All through the Bible, we can find examples of leadership, both good and bad, and sometimes even a mixture of both. Bad leaders, at times, have done some good things, while good leaders, at times, have done some bad things. After all, all leaders are human beings and, as such, are capable of both good and evil, of doing right and wrong. Who hasn’t experienced this reality in their own lives?
The problem, however, is that when you are a leader, you exert great influence, either for good or bad. It’s bad enough to be a negative influence in your own home or workplace, or wherever your presence is felt. But when you are in a leadership position, be it spiritual, political, or both, the influence is greatly multiplied. How crucial then that, in whatever your role, but especially as a leader, you reflect the principles and teachings of Scripture.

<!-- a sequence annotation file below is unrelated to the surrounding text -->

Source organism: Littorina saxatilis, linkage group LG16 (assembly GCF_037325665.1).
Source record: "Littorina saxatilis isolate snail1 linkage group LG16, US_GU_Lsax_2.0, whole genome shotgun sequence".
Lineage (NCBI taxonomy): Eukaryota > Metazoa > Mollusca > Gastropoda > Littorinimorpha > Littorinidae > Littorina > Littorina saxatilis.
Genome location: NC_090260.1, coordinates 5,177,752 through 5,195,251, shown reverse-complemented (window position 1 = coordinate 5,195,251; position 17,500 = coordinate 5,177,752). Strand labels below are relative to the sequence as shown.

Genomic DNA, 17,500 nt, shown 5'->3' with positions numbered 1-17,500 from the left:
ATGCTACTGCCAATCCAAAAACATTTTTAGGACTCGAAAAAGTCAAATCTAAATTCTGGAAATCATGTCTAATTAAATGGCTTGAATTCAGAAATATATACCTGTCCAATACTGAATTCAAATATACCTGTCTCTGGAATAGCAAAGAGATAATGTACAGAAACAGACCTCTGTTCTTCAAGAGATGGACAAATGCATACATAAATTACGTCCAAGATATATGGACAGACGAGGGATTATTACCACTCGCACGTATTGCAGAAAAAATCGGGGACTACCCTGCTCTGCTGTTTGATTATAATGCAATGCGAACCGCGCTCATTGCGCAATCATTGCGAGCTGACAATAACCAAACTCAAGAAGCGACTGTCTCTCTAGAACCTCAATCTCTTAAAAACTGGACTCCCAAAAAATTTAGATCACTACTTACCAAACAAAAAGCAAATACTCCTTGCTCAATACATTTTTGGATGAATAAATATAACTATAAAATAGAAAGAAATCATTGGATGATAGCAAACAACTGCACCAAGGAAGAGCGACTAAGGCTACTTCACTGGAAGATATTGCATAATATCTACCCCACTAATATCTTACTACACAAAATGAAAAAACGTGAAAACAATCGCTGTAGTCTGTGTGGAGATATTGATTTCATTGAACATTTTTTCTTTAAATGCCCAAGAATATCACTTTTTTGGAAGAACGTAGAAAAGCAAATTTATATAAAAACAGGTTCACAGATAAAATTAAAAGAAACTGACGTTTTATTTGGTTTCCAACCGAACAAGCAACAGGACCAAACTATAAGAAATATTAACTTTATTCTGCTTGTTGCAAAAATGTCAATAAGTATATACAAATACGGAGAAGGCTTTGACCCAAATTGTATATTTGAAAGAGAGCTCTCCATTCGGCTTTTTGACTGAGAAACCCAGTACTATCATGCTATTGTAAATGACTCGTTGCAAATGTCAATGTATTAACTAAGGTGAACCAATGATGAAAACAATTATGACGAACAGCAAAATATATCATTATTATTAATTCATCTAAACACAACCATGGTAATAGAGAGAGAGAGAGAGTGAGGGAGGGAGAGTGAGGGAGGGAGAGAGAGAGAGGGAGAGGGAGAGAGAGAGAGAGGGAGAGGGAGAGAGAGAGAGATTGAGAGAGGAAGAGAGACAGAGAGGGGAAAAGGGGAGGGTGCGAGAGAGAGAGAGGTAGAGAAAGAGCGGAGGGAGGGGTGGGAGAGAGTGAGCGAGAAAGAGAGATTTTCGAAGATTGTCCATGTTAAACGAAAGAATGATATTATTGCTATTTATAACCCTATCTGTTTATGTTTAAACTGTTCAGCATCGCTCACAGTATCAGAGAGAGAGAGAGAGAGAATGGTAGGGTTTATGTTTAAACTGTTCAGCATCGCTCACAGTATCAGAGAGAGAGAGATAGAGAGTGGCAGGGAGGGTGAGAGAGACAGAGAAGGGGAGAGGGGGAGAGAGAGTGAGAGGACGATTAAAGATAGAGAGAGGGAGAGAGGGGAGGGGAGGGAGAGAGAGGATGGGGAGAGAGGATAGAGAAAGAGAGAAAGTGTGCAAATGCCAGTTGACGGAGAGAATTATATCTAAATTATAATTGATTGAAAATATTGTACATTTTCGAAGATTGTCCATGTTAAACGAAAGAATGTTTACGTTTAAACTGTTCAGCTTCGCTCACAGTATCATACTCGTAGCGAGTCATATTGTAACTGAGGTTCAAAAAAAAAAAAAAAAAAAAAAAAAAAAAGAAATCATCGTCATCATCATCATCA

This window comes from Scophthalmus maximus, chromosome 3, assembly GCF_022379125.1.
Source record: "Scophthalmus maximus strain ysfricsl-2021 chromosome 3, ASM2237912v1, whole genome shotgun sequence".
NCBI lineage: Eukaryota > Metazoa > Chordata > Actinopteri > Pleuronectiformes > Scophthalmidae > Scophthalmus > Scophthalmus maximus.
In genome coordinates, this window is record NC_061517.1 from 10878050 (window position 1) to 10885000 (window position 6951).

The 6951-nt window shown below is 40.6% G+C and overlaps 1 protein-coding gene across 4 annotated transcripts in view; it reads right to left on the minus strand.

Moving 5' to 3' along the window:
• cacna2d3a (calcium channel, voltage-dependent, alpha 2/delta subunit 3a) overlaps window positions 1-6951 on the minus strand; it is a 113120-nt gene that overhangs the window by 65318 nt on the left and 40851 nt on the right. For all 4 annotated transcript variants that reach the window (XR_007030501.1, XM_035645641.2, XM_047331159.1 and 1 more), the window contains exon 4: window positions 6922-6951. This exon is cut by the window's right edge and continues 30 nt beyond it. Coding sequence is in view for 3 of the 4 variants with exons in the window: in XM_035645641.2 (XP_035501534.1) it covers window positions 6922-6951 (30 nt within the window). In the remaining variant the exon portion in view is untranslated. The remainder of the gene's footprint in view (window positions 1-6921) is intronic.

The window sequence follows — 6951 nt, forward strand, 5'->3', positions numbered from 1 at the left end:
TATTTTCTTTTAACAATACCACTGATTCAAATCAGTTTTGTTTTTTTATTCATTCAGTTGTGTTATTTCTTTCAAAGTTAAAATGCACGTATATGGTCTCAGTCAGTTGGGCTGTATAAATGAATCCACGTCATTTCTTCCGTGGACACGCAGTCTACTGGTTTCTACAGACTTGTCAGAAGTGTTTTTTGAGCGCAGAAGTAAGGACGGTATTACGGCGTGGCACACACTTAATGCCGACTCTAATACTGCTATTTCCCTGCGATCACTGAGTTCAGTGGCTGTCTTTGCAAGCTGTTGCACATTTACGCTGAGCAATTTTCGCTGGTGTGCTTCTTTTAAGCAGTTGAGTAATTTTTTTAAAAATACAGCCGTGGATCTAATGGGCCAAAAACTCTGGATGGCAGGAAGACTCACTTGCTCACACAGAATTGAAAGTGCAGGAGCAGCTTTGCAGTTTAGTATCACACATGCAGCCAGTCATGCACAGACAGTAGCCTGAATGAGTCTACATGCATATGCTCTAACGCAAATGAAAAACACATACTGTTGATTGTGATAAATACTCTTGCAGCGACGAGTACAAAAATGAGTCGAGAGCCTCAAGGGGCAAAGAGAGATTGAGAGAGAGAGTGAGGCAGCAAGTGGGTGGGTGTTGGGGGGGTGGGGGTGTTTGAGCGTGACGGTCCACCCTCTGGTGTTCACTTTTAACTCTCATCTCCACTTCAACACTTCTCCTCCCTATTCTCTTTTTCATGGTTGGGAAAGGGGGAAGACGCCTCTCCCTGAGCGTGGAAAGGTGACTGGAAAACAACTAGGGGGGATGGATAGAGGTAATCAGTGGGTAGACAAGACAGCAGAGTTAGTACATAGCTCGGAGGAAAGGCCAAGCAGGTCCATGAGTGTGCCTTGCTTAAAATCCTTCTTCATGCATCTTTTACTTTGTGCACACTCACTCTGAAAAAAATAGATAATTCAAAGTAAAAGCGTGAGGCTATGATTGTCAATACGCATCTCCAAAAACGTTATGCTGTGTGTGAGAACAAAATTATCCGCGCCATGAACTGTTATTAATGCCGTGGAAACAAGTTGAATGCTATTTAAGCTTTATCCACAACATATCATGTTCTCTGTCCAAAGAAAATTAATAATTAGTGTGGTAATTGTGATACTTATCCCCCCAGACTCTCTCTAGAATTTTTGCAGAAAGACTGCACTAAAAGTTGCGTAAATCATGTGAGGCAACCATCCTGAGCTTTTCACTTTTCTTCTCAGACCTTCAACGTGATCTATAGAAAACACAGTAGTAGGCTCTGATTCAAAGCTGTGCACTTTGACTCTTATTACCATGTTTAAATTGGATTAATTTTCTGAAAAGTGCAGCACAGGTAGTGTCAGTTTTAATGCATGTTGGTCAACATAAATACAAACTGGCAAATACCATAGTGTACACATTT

Look up the following texts. What kind of examples of leadership do we find there? If good, explain why it was good. If bad, explain why it was bad.
Though just a smattering, what lessons can we take away from these stories about what makes good and bad leadership, and how can we apply what we learn to ourselves in whatever roles we are in?
Monday ↥ December 23
Look at the following texts. What do they tell us about these leaders and their influence over the people they ruled?
It is a sobering thought to many of us who hold positions of leadership in any capacity that our leadership has the potential to bring people down or up spiritually. And, in all the cases here, the effect was devastatingly negative.
More specifically, our character and dedication to Christ make a difference to those with whom we interact. Spiritual leaders influence others, either toward God if they themselves seek God, or toward evil if they do not.